How to Apply 

One of the better performers on your team tells you they just received a message that their mother is in the hospital and that test results aren’t good. They’ll need to take off a couple of weeks to be with her while they work through details and figure out next steps. The timing couldn’t be worse as your project is entering a critical phase that relies on their skills. But, you know what you would appreciate if you were facing similar circumstances. You give them the time off, move resources and schedules around, and let them tend to the critical life-event they are facing. 

Internal Motivation 

What It Is 

Internal motivation is described as a fire that burns within and motivates you to be better and improve, regardless of what is happening on the outside. You are driven by a desire to grow, more so than titles, money, or fame. The people that heap titles, money, or fame on you are the same ones that can take it away. But, if you keep your own fire burning, you’ll be able to achieve success anytime, anywhere.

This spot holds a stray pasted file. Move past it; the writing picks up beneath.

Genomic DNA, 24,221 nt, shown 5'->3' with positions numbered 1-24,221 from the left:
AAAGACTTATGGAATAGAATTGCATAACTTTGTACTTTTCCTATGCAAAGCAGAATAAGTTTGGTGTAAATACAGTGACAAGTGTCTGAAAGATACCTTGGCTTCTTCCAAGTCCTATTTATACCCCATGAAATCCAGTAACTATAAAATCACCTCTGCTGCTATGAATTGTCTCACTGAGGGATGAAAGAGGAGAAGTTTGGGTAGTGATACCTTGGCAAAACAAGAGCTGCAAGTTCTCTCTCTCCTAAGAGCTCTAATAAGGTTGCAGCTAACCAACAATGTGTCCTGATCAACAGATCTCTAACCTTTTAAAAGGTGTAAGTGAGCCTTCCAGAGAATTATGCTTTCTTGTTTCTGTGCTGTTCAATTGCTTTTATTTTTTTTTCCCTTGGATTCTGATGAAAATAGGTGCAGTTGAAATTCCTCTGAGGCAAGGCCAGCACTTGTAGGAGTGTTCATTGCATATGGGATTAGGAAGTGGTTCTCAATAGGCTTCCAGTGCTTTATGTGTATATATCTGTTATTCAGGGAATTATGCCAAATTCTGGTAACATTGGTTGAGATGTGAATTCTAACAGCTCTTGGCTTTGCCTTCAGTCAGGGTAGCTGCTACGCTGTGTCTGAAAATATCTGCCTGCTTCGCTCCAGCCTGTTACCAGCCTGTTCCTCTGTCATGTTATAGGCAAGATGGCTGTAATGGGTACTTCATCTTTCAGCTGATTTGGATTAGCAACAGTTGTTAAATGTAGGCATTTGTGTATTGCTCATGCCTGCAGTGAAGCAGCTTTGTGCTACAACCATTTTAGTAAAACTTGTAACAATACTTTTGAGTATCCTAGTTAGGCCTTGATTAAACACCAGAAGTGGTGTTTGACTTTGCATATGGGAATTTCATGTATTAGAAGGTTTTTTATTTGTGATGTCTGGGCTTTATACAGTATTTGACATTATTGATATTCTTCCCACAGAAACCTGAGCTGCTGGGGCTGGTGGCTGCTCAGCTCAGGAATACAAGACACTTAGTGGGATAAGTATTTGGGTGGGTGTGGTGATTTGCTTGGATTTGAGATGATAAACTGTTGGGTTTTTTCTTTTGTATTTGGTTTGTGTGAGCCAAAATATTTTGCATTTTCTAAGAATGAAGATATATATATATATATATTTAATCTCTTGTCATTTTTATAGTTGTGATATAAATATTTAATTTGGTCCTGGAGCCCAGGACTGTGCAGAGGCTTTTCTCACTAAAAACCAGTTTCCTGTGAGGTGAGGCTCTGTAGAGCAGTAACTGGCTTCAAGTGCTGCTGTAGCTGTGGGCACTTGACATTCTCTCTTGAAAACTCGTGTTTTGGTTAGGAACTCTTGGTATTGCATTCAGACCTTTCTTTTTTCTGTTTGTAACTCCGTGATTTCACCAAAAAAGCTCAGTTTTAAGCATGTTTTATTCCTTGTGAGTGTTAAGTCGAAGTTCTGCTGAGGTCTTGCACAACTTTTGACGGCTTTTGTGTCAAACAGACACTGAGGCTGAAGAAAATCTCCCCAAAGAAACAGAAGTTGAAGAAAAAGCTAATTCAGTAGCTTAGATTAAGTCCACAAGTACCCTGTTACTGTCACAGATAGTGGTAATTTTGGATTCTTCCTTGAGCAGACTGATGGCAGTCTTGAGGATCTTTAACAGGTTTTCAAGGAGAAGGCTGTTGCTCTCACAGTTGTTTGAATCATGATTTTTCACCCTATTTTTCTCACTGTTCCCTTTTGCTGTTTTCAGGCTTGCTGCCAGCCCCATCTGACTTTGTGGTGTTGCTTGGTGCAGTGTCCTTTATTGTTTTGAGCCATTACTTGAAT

How to Apply 

Your new manager doesn’t like you as much as your previous manager. They constantly nitpick about the smallest of things, many which are just a matter of personal preference. You perform well in the organization, have years of stellar performance reviews, and a great reputation. It seems as though this person just likes raining on your parade. It’s okay. You know when you’ve done a good job and when you haven’t. You stay motivated through this season of having a bad manager, knowing that brighter times are just around the corner. 

Social Skills 

What It Is 

We start learning social skills in Kindergarten, such as how to play well with others. By adulthood, it means you are able to work in teams, understand other people’s needs, listen attentively, and have all the other skills necessary for strong relationship-building and conflict management. See Six Soft Skills Every Project Manager Must Possess for examples of what this includes. 

How to Apply